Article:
White House to hold first conference on hunger, nutrition in more than 50 years

Amid a new report that says food insecurity worldwide is rising to record levels, the White House announced on Wednesday that it will hold a conference on hunger and nutrition later this year for the first time in more than a half-century.

President Joe Biden’s administration said that the Conference on Hunger, Nutrition and Health will be held in September and aims to devise solutions for malnutrition and food insecurity in the United States.

Officials said that the summit is designed to accelerate progress to help curb hunger and improve nutrition and physical activity among Americans. It also aims to reduce diet-related disease and close social disparities around them.

Biden’s administration is setting a goal of ending hunger and increasing healthy eating and physical activity nationwide by the end of the 2020s.

“Hunger, diet-related disease, and the disparities surrounding them impact millions of Americans, and the COVID-19 pandemic put a spotlight on the urgency of addressing these issues,” domestic policy adviser Susan Rice said in a statement Wednesday.

“No one should have to wonder where their next meal will come from. We must take bold steps now — with government, the private sector, non-profits, and communities working together — to build a healthier future for every American.”

The White House says that millions of Americans struggle regularly with hunger — a challenge that disproportionately affects Black, Hispanic, Native American, low-income and rural communities.

“Lack of access to healthy and affordable foods is one of many factors impacting hunger and diet-related diseases,” the White House said in a statement. “The COVID-19 pandemic has exacerbated these challenges further. We cannot wait to act. And we aren’t.”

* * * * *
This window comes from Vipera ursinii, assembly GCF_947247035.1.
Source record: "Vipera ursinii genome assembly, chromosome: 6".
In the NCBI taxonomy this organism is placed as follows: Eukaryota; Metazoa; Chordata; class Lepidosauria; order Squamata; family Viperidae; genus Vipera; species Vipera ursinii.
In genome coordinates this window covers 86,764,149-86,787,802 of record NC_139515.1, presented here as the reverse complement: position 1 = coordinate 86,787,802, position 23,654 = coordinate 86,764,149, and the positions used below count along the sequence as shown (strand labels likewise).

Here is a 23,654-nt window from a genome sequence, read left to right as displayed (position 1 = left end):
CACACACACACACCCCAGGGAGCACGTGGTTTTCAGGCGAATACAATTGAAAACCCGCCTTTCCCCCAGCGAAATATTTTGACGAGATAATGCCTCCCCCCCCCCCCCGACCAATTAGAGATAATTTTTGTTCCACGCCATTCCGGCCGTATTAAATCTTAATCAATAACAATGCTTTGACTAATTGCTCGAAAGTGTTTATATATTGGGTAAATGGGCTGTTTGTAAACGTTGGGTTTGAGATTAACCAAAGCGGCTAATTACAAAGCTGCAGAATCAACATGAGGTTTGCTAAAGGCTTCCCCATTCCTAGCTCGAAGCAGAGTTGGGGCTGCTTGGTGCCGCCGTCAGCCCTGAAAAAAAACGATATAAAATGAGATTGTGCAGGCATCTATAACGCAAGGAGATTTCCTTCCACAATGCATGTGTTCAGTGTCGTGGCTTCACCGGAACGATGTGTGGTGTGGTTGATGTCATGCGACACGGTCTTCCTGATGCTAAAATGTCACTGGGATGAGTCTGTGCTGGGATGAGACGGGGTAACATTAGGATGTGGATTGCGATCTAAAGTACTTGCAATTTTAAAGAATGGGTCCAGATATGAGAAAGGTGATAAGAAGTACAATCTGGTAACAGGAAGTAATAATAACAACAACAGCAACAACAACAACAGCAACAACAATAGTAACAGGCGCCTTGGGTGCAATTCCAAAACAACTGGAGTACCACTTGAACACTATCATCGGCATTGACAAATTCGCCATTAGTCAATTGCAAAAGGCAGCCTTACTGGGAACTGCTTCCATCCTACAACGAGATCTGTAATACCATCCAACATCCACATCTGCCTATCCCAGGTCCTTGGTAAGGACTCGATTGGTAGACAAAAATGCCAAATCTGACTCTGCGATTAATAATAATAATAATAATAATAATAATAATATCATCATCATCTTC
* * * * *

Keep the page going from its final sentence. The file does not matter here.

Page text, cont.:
The Conference on Hunger, Nutrition and Health has been held only once before — during President Richard Nixon’s first year in office in 1969. That summit — which was called the Conference on Food, Nutrition and Health — ultimately produced landmark legislation that influenced U.S. food policy for the next half-century.

Nixon said at the start of that conference that it aimed to “put an end to hunger in America … for all time.”

At the 1969 conference, hundreds of scientists, activists and business leaders made more than 1,800 recommendations — that ultimately led to the creation of many new federal programs, including the Supplemental Nutrition Assistance Program (SNAP), Special Supplemental Nutrition Program for Women, Infants and Children, the National School Lunch Program and the School Breakfast Program. All those programs still serve Americans today.

The White House announcement Wednesday came on the same day as a Food and Agriculture Organization report that said food insecurity worldwide rose to record levels in 2021.

The United Nations agency said that acute hunger affected 193 million people in 53 countries last year — an increase of almost 40 million compared to 2020. The report noted a “toxic triple combination” of war, extreme weather and economic impacts of COVID-19 as a key driver of global hunger.

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